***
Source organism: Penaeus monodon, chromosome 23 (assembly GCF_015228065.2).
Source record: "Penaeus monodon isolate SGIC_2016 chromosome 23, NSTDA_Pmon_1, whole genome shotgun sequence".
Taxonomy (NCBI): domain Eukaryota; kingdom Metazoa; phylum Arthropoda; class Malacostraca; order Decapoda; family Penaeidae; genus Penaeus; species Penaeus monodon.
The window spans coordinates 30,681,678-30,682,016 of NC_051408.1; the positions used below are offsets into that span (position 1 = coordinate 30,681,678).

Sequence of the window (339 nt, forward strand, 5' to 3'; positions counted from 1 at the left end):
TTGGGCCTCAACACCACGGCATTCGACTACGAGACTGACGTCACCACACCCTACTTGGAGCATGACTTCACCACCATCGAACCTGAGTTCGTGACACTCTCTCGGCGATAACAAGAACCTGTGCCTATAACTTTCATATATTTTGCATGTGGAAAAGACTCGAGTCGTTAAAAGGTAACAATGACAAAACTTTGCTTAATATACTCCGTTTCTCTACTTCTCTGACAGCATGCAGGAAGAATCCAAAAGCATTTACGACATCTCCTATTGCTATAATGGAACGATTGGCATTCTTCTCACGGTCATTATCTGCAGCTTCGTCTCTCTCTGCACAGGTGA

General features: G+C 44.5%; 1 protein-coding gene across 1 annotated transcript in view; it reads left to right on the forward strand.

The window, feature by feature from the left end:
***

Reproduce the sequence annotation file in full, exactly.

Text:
Source organism: Penaeus monodon, chromosome 23 (assembly GCF_015228065.2).
Source record: "Penaeus monodon isolate SGIC_2016 chromosome 23, NSTDA_Pmon_1, whole genome shotgun sequence".
Taxonomy (NCBI): domain Eukaryota; kingdom Metazoa; phylum Arthropoda; class Malacostraca; order Decapoda; family Penaeidae; genus Penaeus; species Penaeus monodon.
The window spans coordinates 30,681,678-30,682,016 of NC_051408.1; the positions used below are offsets into that span (position 1 = coordinate 30,681,678).

Sequence of the window (339 nt, forward strand, 5' to 3'; positions counted from 1 at the left end):
TTGGGCCTCAACACCACGGCATTCGACTACGAGACTGACGTCACCACACCCTACTTGGAGCATGACTTCACCACCATCGAACCTGAGTTCGTGACACTCTCTCGGCGATAACAAGAACCTGTGCCTATAACTTTCATATATTTTGCATGTGGAAAAGACTCGAGTCGTTAAAAGGTAACAATGACAAAACTTTGCTTAATATACTCCGTTTCTCTACTTCTCTGACAGCATGCAGGAAGAATCCAAAAGCATTTACGACATCTCCTATTGCTATAATGGAACGATTGGCATTCTTCTCACGGTCATTATCTGCAGCTTCGTCTCTCTCTGCACAGGTGA

General features: G+C 44.5%; 1 protein-coding gene across 1 annotated transcript in view; it reads left to right on the forward strand.

The window, feature by feature from the left end: